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Pickles: 'Councils must do their bit'

An estimated 70% of council income will now be raised locally compared to 56% under the centrally-distributed "begging-bowl" Formula Grant system, according to the Communities and Local Government Department (DCLG).

From April 2013, councils can channel this greater local control into encouraging local jobs and local firms via a new business rate retention incentive that rewards them for growth. It could potentially add £10 billion to the economy by 2020.

– Communities and Local Government Department

The DCLG also published 50 examples of where it believed councils could save money, ranging from opening a coffee shop in libraries to scrapping the post of chief executive.

Councils must keep doing their bit to tackle the inherited budget deficit because they account for a quarter of all public spending and still get through over £114 billion of taxpayers' money each year.

– Eric Pickles, Local Government Secretary

Labour slams council cuts plans

Labour said that funding cuts to councils will have a huge impact on services, and claimed that Local Government Secretary Eric Pickles is "out of touch".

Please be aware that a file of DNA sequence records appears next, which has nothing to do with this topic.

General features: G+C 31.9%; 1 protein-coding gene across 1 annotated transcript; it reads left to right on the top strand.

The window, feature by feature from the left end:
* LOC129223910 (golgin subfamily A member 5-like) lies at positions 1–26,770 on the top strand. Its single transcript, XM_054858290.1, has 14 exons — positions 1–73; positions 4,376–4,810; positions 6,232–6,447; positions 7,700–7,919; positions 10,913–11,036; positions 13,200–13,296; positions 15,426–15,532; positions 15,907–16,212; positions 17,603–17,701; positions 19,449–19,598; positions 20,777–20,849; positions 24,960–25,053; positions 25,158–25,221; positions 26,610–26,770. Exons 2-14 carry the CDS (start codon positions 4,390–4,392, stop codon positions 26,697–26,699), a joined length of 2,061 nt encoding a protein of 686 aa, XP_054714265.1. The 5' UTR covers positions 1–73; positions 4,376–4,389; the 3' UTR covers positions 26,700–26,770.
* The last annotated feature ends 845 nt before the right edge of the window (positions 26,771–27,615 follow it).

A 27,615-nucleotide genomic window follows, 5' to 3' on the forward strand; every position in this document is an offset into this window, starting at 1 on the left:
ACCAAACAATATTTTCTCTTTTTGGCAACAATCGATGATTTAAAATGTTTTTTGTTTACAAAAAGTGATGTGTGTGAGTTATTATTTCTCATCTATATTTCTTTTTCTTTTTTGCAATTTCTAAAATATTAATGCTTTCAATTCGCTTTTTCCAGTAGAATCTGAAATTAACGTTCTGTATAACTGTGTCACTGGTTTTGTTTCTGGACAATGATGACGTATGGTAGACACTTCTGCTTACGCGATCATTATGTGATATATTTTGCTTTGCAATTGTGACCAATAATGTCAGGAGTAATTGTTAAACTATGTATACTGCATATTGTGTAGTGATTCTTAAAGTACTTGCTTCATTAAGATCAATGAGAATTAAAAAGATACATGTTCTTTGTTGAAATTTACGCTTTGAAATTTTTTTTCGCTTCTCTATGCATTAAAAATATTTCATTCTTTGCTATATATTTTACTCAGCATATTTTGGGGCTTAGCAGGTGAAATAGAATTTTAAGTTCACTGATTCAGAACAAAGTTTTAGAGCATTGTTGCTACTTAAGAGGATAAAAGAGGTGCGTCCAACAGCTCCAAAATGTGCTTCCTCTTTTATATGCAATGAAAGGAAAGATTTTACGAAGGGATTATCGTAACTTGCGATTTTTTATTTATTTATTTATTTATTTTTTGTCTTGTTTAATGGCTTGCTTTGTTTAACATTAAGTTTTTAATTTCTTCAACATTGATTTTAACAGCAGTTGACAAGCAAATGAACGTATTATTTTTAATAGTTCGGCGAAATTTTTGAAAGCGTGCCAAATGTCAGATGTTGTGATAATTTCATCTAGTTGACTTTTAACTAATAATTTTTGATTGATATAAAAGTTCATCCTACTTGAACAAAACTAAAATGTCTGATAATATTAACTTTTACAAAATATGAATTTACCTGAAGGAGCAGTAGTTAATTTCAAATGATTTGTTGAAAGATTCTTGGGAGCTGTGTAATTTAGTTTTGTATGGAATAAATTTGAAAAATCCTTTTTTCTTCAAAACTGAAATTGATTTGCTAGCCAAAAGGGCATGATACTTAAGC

It is clear that he is living in a world of his own, because he simply does not understand the impact that his decisions on funding are having on the services and local people who use and rely upon them.

– Hilary Benn, Shadow communities and local government secretary

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Pickles: 'Some councils must make more savings'

Local Government Secretary Eric Pickles told the House of Commons that a small number of local authorities will require larger savings to be made, but he said that no council will face a loss of more than 8.8% of their total spending power thanks to a new efficiency support grant;

As the name implies, to qualify, councils will have to improve services to receive this grant. It is unfair on the rest of local government to expect them to subsidise other councils' failure to embrace modernity.

Mr Pickles said councils were "sitting on" a record £16 billion of reserves.

Spanish government announces cuts of €26 billion

There have been more riots in Spain tonight as against the drastic austerity measures announced by the new government.

It announced it plans to cut government spending by twenty seven billion euros, or twenty two billion pounds.

Spain already has the highest rate of unemployment in Europe; twenty four percent of people are currently out of work.

Our economics editor Richard Edgar reports.

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